- The avionics bays details are simplified. At least add missing electrical connectors and lines. The oxygen bay is empty whereas Navy planes are rarely seen without the green LOX bottle. Moreover, this is never the case when they are armed and loaded on carriers.
- The R.A.T. is incorrectly depicted (E11 & 17). The two small moving arms linking the R.A.T. and the bay door are missing. Structural details, rivets lines and electrical lines are missing on the bay sides.
- Gluing the belly air-brake (A16/F57) in the closed position will ask for a lot of sanding as the seams are far from perfect here... Another option is to glue it nearly closed as pictures sometimes show it in such a position on parked aircraft.
- Oddly, the clear part of the upper fuselage beacon nav. light (F33) on the upper fuselage is not molded in clear plastic. If you want to improve its look, cut the upper section, replace it with red clear sprue and sand it into shape.
- Check if the airframe you’re interested in used the combat camera (F5). If this was indeed the case, replace the central part with a clear part as the grey plastic part does not correctly simulate the glass area.
- Add missing rivets and bolt heads on the arresting hook support structure.
- Note that early A-7Ds had no chaff/flare launchers (PE1/PE2 parts).
- Trumpeter did not modify the rear section of the A-7E fuselage to make its A-7D parts. Accordingly, air starter receptacle (between the starboard stab and the wing) is molded as a raised detail whereas it should not be present. Sand it flat to suppress it.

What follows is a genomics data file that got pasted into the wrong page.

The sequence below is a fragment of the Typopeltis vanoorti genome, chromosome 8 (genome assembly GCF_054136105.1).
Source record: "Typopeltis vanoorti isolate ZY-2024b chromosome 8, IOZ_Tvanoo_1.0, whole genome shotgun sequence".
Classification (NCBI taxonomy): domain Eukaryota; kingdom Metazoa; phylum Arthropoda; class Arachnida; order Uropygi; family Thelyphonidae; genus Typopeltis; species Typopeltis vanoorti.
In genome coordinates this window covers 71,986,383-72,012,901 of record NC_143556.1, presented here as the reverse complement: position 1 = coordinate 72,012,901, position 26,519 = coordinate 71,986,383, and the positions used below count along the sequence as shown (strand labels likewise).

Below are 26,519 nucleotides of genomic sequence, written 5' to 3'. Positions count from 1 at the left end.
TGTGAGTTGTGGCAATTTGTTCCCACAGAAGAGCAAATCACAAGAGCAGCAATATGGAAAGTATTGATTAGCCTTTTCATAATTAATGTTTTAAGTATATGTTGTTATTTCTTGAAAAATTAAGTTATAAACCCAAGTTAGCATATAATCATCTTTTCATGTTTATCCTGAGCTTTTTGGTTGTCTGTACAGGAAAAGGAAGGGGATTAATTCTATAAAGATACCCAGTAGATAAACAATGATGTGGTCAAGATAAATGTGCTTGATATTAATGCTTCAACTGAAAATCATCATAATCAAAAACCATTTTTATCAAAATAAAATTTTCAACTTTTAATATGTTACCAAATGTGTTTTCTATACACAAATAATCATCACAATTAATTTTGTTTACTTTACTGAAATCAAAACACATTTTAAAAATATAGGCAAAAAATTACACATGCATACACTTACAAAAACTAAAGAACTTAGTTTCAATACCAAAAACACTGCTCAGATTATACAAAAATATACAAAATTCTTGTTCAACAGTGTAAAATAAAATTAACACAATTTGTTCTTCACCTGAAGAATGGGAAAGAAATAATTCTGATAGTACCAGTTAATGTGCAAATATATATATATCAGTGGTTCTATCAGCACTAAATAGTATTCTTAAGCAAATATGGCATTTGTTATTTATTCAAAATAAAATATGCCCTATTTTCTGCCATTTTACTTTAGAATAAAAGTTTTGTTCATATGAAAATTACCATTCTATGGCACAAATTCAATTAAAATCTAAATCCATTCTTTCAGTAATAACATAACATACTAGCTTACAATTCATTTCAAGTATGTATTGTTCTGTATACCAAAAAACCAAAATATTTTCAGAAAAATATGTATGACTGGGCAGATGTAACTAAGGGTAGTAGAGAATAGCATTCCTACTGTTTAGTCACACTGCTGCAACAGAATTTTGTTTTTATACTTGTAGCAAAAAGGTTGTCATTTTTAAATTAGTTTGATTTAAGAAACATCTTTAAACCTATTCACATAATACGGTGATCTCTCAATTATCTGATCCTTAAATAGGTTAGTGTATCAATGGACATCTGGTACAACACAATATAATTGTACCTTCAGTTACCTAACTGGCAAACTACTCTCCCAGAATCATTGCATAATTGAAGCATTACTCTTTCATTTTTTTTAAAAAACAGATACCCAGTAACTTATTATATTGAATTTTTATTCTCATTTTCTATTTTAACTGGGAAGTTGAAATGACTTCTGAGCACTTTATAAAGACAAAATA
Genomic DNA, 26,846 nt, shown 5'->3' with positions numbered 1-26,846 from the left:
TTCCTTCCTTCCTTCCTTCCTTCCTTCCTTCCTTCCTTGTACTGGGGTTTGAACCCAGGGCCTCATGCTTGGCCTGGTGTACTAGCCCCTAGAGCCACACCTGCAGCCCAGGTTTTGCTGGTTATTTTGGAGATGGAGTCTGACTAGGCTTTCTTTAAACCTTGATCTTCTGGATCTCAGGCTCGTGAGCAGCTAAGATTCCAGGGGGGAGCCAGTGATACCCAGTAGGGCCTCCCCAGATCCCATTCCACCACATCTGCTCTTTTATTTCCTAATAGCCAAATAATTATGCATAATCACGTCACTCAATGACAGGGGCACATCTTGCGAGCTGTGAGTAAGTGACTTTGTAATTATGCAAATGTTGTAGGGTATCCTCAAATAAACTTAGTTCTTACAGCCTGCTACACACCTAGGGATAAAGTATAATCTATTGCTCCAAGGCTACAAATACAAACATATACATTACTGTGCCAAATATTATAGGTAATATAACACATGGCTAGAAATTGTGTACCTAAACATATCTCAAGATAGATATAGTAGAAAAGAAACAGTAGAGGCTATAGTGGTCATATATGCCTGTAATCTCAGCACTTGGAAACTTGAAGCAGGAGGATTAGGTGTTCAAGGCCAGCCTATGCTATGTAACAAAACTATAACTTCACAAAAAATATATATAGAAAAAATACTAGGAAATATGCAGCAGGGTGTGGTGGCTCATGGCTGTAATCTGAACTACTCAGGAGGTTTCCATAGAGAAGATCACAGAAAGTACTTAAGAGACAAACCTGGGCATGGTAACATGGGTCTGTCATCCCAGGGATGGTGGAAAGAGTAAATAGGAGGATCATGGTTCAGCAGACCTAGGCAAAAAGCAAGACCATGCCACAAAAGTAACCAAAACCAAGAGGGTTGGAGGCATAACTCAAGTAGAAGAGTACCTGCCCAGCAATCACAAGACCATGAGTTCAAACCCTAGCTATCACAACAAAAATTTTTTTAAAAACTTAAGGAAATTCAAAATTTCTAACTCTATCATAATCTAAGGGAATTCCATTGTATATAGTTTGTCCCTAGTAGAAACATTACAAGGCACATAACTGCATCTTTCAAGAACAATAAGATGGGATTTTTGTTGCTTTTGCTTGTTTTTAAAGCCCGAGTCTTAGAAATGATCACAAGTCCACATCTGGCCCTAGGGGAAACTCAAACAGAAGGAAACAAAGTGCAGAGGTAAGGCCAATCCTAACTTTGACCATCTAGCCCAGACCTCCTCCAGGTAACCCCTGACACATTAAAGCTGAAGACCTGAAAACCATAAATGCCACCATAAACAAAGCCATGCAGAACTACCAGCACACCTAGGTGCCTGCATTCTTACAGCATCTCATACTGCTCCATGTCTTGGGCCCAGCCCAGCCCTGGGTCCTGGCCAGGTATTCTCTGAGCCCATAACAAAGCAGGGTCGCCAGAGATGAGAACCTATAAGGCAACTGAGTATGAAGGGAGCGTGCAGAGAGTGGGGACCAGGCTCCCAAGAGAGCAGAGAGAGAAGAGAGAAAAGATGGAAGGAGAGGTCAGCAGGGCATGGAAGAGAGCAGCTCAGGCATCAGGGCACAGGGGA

- Drill the starboard molded oval mesh intake (in front and a little bit lower than the above mentioned air receptacle) and replace it with fine mesh.
- Kit molding depicting stabs attachment to the fuselage is too shallow. As the rear fuselage cross section is too flat, it is not possible to easily move the stabs in an up or down stance.
- Rear fuselage opening for the exhaust is indeed too squashed. Correct opening shape is less oval. A solution to solve this (at least partly) asks for the removal of the structural bulkhead intended to hold the tailpipe part with a more rounded one and using clamps and superglue to mate the rear section of both fuselage parts.
- Engine exhaust is very simplified and the tailpipe should not be fixed on a plate (D2) but secured by arms around its edge. Fairly, this would be difficult to depict on a model kit and the area is not very visible. It is probably better to simply paint the area with dark paint depicting burnt metal and forget it.
- LORAN/VHF tail antenna is a raised molding whereas it should be flush. Pictures of Navy SLUFs never show distinctly the antenna as the tail generally stays clean. Lightly engrave its border and sand it flat.
- Tail rear ECM antennae molding (small squares with four fixing screws) should be refined.
NOTICEABLE WING/WEAPONS ISSUES
- Gluing wings in the normal position is far from easy. Indeed, internal and external sections don’t have the same thickness and you’ll have to take care of a lot of seams between the two sections (hinges area). It is probably easier to glue together both upper parts on one hand and both lower ones on another hand before sanding to mate more or less correctly the intrados and extrados parts.
- If you decide to fold the wings, do not forget adding the missing electrical and hydraulic lines in the hinges area.
- The leading edge flaps (B1-B4) have no pins or slots to position them extended. Their fit is not excellent and asks for a lot of care to position them correctly. To extend them, it is mandatory to improve the fit and accordingly their leading edge inner section should be significantly trimmed.